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Tim Lambesis' Peers Struggle to Comprehend Murder-for-Hire Plot

As I Lay Dying frontman's life filled with contradictions

Tim Lambesis of As I Lay Dying performs in Cincinnati, Ohio.
Joey Foley/Getty Images
February 27, 2014 12:25 PM ET

The metal community continues to react to Tim Lambesis' guilty plea of attempting to hire a man to murder his wife. As fans have pondered the case in recent days, peers of the As I Lay Dying frontman tell Rolling Stone that they feel deeply conflicted about supporting the fallen metal singer. 

"I definitely believe in second chances, but it’s hard to say how I’ll move forward," Doc Coyle, a musician who’s known Lambesis for nearly a decade, tells Rolling Stone. "To be honest, I don’t really know."

Lambesis was arrested in San Diego’s North County last May and initially pleaded not guilty to the charges. His lawyer, Tom Warwick, has said the singer experienced brain damage after using steroids. Prosecutors argued that Lambesis was angry with his wife, Meggan — with whom he shared three children, all adopted from Ethiopia — over custody and money issues related to their divorce. They’d been married eight years, but Meggan filed to break off their marriage in September 2012. 

For Coyle, a former guitarist and vocalist for the now-defunct New Jersey metal band God Forbid, what he thought he knew about Lambesis stands in stark contrast to the singer’s current legal status. Coyle says the two musicians first met around 2005 and would hang out when their respective bands were in each other’s towns. Though they had radically different beliefs — Lambesis a Christian, Coyle an atheist — they enjoyed cordial debates about faith and spirituality. 

"The band as a whole had a reputation as being the nicest band in metal," Coyle says. "They were very easy-going, very welcoming."

When God Forbid and As I Lay Dying toured together in 2009, Coyle says Lambesis missed the first five days of a six-week run. But he had the noblest of excuses: He was in Africa, working out the adoption for he and Meggan’s first son, Biruk.

"You think about stuff like that and you’re like, 'Oh, they’re better than us. They’re out actually doing good things that are affecting the world,'" he recalls. "So something like this, it’s almost antithetical to your perception of the person."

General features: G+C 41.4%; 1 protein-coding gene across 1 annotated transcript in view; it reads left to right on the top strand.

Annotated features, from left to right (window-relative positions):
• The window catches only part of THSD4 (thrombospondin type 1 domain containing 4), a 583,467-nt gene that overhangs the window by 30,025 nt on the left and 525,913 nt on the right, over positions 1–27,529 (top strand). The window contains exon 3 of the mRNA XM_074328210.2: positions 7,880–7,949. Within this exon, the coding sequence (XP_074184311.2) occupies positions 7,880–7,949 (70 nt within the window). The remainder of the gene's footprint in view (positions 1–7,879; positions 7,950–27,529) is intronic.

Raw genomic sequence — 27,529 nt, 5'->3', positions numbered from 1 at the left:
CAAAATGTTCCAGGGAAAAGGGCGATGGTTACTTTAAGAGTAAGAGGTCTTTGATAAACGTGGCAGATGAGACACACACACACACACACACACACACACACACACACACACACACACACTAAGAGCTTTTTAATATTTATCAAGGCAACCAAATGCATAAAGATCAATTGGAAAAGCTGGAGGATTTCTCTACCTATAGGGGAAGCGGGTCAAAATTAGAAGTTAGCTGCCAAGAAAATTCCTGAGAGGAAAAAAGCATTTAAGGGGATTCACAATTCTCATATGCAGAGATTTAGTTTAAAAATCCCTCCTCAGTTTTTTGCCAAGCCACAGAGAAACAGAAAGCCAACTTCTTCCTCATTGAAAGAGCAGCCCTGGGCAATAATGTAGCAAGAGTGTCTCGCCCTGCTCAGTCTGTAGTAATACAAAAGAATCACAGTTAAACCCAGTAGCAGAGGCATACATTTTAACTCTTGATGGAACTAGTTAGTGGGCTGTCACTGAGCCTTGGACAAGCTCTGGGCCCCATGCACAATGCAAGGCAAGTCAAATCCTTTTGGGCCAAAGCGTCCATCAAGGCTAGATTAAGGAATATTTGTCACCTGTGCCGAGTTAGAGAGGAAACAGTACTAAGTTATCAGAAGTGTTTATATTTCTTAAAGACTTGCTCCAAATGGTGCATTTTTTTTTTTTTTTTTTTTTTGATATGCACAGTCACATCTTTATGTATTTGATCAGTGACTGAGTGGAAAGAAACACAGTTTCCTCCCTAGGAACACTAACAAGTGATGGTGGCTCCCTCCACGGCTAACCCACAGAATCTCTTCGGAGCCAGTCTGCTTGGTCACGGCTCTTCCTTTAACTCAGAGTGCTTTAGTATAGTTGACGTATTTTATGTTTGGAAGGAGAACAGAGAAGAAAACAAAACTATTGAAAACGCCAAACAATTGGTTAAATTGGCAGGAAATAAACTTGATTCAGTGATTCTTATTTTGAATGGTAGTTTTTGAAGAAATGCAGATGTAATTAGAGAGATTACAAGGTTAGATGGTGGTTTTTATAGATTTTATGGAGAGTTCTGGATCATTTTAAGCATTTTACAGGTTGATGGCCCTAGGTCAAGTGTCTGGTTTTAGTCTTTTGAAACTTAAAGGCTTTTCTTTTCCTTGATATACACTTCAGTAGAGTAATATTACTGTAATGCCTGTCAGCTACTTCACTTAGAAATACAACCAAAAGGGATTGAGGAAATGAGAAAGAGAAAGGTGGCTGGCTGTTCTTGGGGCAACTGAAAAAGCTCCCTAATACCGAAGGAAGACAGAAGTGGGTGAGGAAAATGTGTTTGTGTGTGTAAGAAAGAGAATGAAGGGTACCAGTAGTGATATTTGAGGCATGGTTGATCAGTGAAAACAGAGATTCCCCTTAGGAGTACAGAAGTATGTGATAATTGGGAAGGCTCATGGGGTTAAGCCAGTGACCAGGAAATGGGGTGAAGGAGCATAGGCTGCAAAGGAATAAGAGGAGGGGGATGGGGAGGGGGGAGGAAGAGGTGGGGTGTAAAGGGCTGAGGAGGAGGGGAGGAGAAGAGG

Before Lambesis was arrested, Coyle recorded a guitar solo for a track by Austrian Death Machine, a side-project Lambesis founded blending metal riffs with Arnold Schwarzenegger soundbites. Coyle's track will appear on Austrian Death Machine’s new album, Triple Brutal, set for release on April 1. But even with Lambesis’ guilty plea, Coyle has no qualms about appearing on the album. "Music is music, man," he says. "The two things don’t really have anything to do with each other."

Dave Nassie, a guitarist who’s played in No Use for a Name and California metal band Bleeding Through, also doesn’t feel conflicted about appearing on the Austrian Death Machine album. He wrote the music for the song "Prepare To Be Conquered" and plays guitar and bass, and says that regardless of what’s happened, he’s happy the album will be released.  

"Everybody who’s ever worked with him would be conflicted because it’s just a terribly sad situation for so many people involved," Nassie says. "But fortunately, before it all happened, I was able to work with him and do something that was cool and everybody was in a good mood at the time when I was there. From a musical point of view, that’s really important."

Lambesis faces a maximum sentence of nine years in prison and $10,000 fine. While some have responded to Tuesday’s news with sadness and shock, others have shown a disturbing lack of compassion and even outward hostility towards Meggan — as the site Metal Injection recently pointed out

Doug Van Pelt, a longtime As I Lay Dying fan and founder of HM Magazine, a digital publication devoted to Christian metal, says he’s taken a personal lesson from Lambesis’ dramatic fall from grace. A year ago, after a 20-year marriage, Van Pelt also went through a divorce, and says the process sent him into a spiral of anxiety and despair. He’s thankful he didn’t snap in the same way Lambesis might have.

"There, but for the grace of God, go I," Van Pelt says, invoking a popular adage about holding back judgment against those beneath you. "I can’t be that arrogant and say, 'I’m better than him.' Because if some of the circumstances were different for me, maybe I could end up in the same place."

Lambesis’ legal problems aren’t limited to his criminal case. His divorce with Meggan is still going through the courts, and Meggan has also filed a civil suit against him. According to court papers, she’s suing him for more than $2 million because of emotional distress, medical expenses and other damages. 

Randall Winett, Meggan’s lawyer in the civil suit, declined to make Meggan available for an interview. He said that an effort has been made to see if the family law and civil case can be resolved, but he declined to discuss further. 

Coyle says he hopes Lambesis can eventually find a way to "get back on the right track." He also hopes Meggan can eventually move forward. 

"It’s a lose-lose for everyone. It’s bad for the kids, bad for her, bad for him, bad for everybody. Bad for the fans, for the band," Coyle says. "At least nothing actually happened. At least no one actually was hurt."

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